Newsflash to Wikipedia: People lie

After New Yorker exposes "theology professor" as a fraud, Wikipedia does some soul searching and comes up with a bright idea: Verify claimed credentials.
Written by ZDNET Editors, Contributor

Anonymous democratic participation is the basis of the Wikipedia phenomenon; it is also the subject of its growing pains. An article by The New Yorker which exposed a contributor to Wikipedia to have bogus credentials has prompted the site to change some of their fundamental policies. The Associated Press reports.

Struggling to gain more legitimacy while remaining true to its original ideals of anonymity, Wikipedia is making plans to ask contributors who claim certain credentials to identify themselves.

This change came after it was revealed that one of the top contributors to Wikipedia who claimed to be a professor of theology turned out to be a 24-year-old college dropout, Ryan Jordan.

Contributors will still be able to remain anonymous; however, they will only be allowed to claim some professional expertise in a subject if those credentials have been verified, said Wikipedia founder Jimmy Wales.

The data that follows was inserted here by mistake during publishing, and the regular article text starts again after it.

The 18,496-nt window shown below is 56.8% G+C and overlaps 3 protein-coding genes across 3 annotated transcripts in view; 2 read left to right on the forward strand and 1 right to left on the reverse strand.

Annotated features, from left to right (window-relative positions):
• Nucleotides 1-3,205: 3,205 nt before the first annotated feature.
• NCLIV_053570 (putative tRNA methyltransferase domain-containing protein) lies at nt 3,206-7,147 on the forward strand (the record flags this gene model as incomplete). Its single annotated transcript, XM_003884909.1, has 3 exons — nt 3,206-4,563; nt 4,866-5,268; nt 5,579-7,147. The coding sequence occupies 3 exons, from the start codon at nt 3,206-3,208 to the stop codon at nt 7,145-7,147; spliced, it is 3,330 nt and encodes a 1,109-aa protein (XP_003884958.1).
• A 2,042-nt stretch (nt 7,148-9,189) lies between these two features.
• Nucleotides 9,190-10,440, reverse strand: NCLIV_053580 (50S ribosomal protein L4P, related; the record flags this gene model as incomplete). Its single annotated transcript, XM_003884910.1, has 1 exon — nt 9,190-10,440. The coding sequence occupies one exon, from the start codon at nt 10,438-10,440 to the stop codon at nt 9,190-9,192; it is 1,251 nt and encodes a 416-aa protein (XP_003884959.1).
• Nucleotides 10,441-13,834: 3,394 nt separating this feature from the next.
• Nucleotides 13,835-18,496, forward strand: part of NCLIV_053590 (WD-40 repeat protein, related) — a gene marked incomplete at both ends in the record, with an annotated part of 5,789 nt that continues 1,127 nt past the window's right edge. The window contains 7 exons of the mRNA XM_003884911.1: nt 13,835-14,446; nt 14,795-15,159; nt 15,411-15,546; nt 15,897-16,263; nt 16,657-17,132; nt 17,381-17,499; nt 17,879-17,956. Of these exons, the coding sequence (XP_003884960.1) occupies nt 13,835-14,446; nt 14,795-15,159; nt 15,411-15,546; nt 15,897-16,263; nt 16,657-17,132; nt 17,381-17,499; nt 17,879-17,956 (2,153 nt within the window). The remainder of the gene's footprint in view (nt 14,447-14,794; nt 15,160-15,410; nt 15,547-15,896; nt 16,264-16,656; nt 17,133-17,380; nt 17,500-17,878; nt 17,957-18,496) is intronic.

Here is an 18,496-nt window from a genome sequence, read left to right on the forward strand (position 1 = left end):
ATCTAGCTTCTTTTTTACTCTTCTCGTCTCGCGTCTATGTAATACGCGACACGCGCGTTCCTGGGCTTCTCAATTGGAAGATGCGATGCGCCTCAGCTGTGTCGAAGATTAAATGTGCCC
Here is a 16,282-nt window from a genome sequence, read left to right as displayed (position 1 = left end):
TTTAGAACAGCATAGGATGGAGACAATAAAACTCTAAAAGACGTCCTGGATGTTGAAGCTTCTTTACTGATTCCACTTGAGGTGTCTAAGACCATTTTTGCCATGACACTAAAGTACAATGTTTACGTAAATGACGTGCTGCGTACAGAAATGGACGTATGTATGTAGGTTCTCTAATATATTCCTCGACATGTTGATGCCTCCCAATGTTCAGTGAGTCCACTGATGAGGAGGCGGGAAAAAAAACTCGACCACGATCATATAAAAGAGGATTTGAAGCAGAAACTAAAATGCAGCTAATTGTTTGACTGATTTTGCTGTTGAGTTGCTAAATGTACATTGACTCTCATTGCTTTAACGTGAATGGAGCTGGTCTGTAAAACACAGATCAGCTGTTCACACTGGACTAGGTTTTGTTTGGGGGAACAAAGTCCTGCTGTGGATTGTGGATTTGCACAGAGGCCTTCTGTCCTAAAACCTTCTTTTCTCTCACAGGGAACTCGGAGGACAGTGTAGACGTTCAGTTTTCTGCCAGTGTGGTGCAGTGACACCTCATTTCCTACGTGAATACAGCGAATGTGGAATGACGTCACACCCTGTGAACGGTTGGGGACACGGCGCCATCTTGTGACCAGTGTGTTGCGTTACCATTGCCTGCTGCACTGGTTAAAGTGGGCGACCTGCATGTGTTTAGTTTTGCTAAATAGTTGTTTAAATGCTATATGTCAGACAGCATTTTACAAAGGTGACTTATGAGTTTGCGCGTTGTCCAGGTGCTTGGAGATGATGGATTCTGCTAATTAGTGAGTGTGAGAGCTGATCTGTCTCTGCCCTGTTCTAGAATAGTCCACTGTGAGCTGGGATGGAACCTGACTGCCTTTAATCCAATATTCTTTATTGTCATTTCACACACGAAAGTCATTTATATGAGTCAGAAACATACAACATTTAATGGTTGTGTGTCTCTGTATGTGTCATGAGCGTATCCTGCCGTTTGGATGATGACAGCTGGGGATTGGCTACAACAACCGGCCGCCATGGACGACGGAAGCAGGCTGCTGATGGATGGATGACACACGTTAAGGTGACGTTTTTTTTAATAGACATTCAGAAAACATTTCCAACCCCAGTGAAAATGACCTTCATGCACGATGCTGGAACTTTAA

"We always prefer to give a positive incentive rather than absolute prohibition, so that people can contribute without a lot of hassle," Wales wrote.

Jordan's real credentials came to light after The New Yorker published an editor's note stating that a 2006 Wikipedia profile in the magazine had erroneously described his academic resume.

Jordan has publicly apologized for any harm he caused Wikipedia, and has retired his "user page."

"It was, quite honestly, my impression that it was well known that I was not who I claimed to be, and that in the absence of any confirmation, no respectible (sic) publication would print it," he wrote.
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